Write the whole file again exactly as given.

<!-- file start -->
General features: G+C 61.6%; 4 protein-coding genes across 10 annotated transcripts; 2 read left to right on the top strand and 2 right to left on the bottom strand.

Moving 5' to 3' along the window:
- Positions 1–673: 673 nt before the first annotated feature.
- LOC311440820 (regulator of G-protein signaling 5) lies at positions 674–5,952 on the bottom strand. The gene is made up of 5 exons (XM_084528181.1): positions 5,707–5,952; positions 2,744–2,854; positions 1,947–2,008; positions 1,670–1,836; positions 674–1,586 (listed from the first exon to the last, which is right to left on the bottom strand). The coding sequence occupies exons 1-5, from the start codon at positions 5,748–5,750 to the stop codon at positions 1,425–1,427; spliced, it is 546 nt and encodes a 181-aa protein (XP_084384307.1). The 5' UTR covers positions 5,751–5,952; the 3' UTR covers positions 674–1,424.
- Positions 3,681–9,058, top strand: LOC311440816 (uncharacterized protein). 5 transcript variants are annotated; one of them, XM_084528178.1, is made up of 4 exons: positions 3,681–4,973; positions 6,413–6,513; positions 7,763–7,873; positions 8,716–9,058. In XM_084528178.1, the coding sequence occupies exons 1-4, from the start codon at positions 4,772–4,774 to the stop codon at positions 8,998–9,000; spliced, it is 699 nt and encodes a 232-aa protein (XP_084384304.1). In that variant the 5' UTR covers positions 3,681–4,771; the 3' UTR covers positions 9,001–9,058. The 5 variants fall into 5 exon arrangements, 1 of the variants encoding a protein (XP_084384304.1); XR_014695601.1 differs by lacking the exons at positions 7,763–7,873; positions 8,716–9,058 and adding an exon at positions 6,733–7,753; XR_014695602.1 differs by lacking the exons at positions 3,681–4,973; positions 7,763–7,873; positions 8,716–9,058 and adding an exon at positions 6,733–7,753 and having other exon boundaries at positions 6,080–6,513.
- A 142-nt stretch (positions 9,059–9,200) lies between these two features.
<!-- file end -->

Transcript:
General features: G+C 61.6%; 4 protein-coding genes across 10 annotated transcripts; 2 read left to right on the top strand and 2 right to left on the bottom strand.

Moving 5' to 3' along the window:
- Positions 1–673: 673 nt before the first annotated feature.
- LOC311440820 (regulator of G-protein signaling 5) lies at positions 674–5,952 on the bottom strand. The gene is made up of 5 exons (XM_084528181.1): positions 5,707–5,952; positions 2,744–2,854; positions 1,947–2,008; positions 1,670–1,836; positions 674–1,586 (listed from the first exon to the last, which is right to left on the bottom strand). The coding sequence occupies exons 1-5, from the start codon at positions 5,748–5,750 to the stop codon at positions 1,425–1,427; spliced, it is 546 nt and encodes a 181-aa protein (XP_084384307.1). The 5' UTR covers positions 5,751–5,952; the 3' UTR covers positions 674–1,424.
- Positions 3,681–9,058, top strand: LOC311440816 (uncharacterized protein). 5 transcript variants are annotated; one of them, XM_084528178.1, is made up of 4 exons: positions 3,681–4,973; positions 6,413–6,513; positions 7,763–7,873; positions 8,716–9,058. In XM_084528178.1, the coding sequence occupies exons 1-4, from the start codon at positions 4,772–4,774 to the stop codon at positions 8,998–9,000; spliced, it is 699 nt and encodes a 232-aa protein (XP_084384304.1). In that variant the 5' UTR covers positions 3,681–4,771; the 3' UTR covers positions 9,001–9,058. The 5 variants fall into 5 exon arrangements, 1 of the variants encoding a protein (XP_084384304.1); XR_014695601.1 differs by lacking the exons at positions 7,763–7,873; positions 8,716–9,058 and adding an exon at positions 6,733–7,753; XR_014695602.1 differs by lacking the exons at positions 3,681–4,973; positions 7,763–7,873; positions 8,716–9,058 and adding an exon at positions 6,733–7,753 and having other exon boundaries at positions 6,080–6,513.
- A 142-nt stretch (positions 9,059–9,200) lies between these two features.